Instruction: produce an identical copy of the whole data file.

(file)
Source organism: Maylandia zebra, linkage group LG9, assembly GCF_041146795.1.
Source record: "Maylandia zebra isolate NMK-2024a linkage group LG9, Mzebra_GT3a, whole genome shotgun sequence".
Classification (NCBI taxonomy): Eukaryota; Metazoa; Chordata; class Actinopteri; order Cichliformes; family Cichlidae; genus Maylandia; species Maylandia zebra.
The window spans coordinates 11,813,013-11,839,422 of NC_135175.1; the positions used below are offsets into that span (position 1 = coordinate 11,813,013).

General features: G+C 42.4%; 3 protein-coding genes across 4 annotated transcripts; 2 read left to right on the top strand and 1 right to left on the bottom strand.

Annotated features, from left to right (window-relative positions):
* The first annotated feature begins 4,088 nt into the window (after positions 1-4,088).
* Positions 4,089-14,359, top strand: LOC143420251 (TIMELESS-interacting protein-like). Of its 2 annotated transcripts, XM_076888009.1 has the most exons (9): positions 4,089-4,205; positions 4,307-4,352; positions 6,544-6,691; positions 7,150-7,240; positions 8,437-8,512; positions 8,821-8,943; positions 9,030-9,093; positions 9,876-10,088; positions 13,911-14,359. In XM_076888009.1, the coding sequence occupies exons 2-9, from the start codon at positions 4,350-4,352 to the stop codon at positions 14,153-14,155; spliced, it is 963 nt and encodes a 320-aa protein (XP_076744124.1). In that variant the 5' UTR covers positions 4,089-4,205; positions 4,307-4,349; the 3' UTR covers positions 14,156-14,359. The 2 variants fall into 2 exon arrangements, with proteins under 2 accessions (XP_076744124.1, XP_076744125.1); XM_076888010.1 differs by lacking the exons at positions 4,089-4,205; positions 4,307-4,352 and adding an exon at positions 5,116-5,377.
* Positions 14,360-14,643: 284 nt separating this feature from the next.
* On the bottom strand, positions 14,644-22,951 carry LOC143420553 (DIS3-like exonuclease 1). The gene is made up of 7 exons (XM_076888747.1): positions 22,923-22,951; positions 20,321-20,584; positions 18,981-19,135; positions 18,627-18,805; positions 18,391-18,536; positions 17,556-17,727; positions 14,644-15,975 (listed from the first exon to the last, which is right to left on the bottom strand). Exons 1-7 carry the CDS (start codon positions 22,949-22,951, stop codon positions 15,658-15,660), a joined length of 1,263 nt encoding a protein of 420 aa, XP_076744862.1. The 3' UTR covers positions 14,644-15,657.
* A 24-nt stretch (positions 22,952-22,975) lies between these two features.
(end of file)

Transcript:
Source organism: Maylandia zebra, linkage group LG9, assembly GCF_041146795.1.
Source record: "Maylandia zebra isolate NMK-2024a linkage group LG9, Mzebra_GT3a, whole genome shotgun sequence".
Classification (NCBI taxonomy): Eukaryota; Metazoa; Chordata; class Actinopteri; order Cichliformes; family Cichlidae; genus Maylandia; species Maylandia zebra.
The window spans coordinates 11,813,013-11,839,422 of NC_135175.1; the positions used below are offsets into that span (position 1 = coordinate 11,813,013).

General features: G+C 42.4%; 3 protein-coding genes across 4 annotated transcripts; 2 read left to right on the top strand and 1 right to left on the bottom strand.

Annotated features, from left to right (window-relative positions):
* The first annotated feature begins 4,088 nt into the window (after positions 1-4,088).
* Positions 4,089-14,359, top strand: LOC143420251 (TIMELESS-interacting protein-like). Of its 2 annotated transcripts, XM_076888009.1 has the most exons (9): positions 4,089-4,205; positions 4,307-4,352; positions 6,544-6,691; positions 7,150-7,240; positions 8,437-8,512; positions 8,821-8,943; positions 9,030-9,093; positions 9,876-10,088; positions 13,911-14,359. In XM_076888009.1, the coding sequence occupies exons 2-9, from the start codon at positions 4,350-4,352 to the stop codon at positions 14,153-14,155; spliced, it is 963 nt and encodes a 320-aa protein (XP_076744124.1). In that variant the 5' UTR covers positions 4,089-4,205; positions 4,307-4,349; the 3' UTR covers positions 14,156-14,359. The 2 variants fall into 2 exon arrangements, with proteins under 2 accessions (XP_076744124.1, XP_076744125.1); XM_076888010.1 differs by lacking the exons at positions 4,089-4,205; positions 4,307-4,352 and adding an exon at positions 5,116-5,377.
* Positions 14,360-14,643: 284 nt separating this feature from the next.
* On the bottom strand, positions 14,644-22,951 carry LOC143420553 (DIS3-like exonuclease 1). The gene is made up of 7 exons (XM_076888747.1): positions 22,923-22,951; positions 20,321-20,584; positions 18,981-19,135; positions 18,627-18,805; positions 18,391-18,536; positions 17,556-17,727; positions 14,644-15,975 (listed from the first exon to the last, which is right to left on the bottom strand). Exons 1-7 carry the CDS (start codon positions 22,949-22,951, stop codon positions 15,658-15,660), a joined length of 1,263 nt encoding a protein of 420 aa, XP_076744862.1. The 3' UTR covers positions 14,644-15,657.
* A 24-nt stretch (positions 22,952-22,975) lies between these two features.